The impact of COVID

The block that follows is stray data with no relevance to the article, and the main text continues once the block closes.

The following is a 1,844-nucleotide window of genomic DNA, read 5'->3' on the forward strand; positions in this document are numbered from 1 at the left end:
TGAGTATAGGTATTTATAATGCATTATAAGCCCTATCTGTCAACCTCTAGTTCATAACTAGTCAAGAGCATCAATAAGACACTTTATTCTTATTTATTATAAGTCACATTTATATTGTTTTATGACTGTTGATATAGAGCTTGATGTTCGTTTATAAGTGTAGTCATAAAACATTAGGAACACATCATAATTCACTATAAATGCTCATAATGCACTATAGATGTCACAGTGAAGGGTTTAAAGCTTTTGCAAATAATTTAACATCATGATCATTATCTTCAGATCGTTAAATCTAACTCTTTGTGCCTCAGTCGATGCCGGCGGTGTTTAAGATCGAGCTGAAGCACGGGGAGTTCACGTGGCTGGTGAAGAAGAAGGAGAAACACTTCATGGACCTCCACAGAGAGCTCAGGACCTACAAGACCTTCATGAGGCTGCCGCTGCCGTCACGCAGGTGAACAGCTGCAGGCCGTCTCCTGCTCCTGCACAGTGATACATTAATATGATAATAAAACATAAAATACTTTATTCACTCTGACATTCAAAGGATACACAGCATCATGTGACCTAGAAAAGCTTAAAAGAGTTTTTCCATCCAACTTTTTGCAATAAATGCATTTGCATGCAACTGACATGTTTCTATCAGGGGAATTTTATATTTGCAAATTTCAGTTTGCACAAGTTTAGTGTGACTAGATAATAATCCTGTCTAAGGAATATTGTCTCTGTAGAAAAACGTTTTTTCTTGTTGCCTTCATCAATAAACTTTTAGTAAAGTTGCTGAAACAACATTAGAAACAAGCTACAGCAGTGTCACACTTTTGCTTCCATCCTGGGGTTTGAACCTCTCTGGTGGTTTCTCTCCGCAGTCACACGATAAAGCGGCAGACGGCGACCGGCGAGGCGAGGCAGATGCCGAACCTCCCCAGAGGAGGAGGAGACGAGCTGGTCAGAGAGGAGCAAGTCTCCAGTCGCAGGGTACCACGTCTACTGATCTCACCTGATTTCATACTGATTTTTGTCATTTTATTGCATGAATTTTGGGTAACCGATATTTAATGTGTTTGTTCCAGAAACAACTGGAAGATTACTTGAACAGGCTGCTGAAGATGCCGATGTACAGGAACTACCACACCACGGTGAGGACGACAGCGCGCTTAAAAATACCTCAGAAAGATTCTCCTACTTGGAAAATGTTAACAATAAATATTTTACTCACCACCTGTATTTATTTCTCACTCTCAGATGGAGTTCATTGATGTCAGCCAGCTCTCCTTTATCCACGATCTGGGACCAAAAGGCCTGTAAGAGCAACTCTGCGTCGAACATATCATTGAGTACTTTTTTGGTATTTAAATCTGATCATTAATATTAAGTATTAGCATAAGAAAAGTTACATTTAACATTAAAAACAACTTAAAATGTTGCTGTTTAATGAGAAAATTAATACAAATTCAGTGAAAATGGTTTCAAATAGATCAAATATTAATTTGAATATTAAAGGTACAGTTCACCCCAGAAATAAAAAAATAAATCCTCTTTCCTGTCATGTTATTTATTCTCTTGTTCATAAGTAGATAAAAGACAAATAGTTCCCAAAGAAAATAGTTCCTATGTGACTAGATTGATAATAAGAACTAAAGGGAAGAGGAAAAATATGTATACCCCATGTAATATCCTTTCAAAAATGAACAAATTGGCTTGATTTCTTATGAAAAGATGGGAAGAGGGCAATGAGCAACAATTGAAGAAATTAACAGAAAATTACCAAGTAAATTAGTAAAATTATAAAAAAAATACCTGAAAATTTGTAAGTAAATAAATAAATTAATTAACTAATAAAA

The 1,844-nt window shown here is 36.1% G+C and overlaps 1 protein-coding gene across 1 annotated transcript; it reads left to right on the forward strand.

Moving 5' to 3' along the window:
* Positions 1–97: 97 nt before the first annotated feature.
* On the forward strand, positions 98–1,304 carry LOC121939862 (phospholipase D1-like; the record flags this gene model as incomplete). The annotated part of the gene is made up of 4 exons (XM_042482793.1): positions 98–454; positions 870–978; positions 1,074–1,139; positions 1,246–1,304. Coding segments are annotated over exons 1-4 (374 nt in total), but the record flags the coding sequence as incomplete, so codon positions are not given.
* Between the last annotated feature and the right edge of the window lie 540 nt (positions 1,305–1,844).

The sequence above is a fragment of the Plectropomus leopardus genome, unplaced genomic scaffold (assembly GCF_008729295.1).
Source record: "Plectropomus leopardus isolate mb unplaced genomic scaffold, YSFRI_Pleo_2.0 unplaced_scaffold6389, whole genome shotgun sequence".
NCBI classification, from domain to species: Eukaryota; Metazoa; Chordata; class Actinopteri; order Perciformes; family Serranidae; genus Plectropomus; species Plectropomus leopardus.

The Covid-19 pandemic exacerbated the situation of nursing personnel. The government proposed additional rewards for medical personnel working “on the Covid-19 front lines.” However, it soon became apparent that it was a mistake to offer additional incentives because there was no money in the state budget. In a recent interview (wyborcza.pl), Krystyna Ptok, the Chairman of the National Unions of Nurses and Midwives, criticized the government for their lack of preparation for the second wave of Covid-19 infections. She also mentioned the physical and mental exhaustion of nurses stemming from being overworked due to staff shortages. The government is currently fast-tracking special regulations for doctors from abroad (gazetawroclawska.pl) to work in Poland in order to mitigate the additional pressures of the pandemic. However, these regulations do not concern nurses. The mortality among nurses due to Covid-19 is rising and no solutions are offered. The media reported that (wyborcza.pl) the labor unions entered into discussions with the management of healthcare facilities on behalf of the bargaining union membership. If their demands are not met, the unions are considering a general strike in the Spring. The unions also blame the media for manipulating society’s perception of the situation of nurses and other medical professionals. The Association of Digital Nurses announced “the death of nursing in Poland” (oko.press).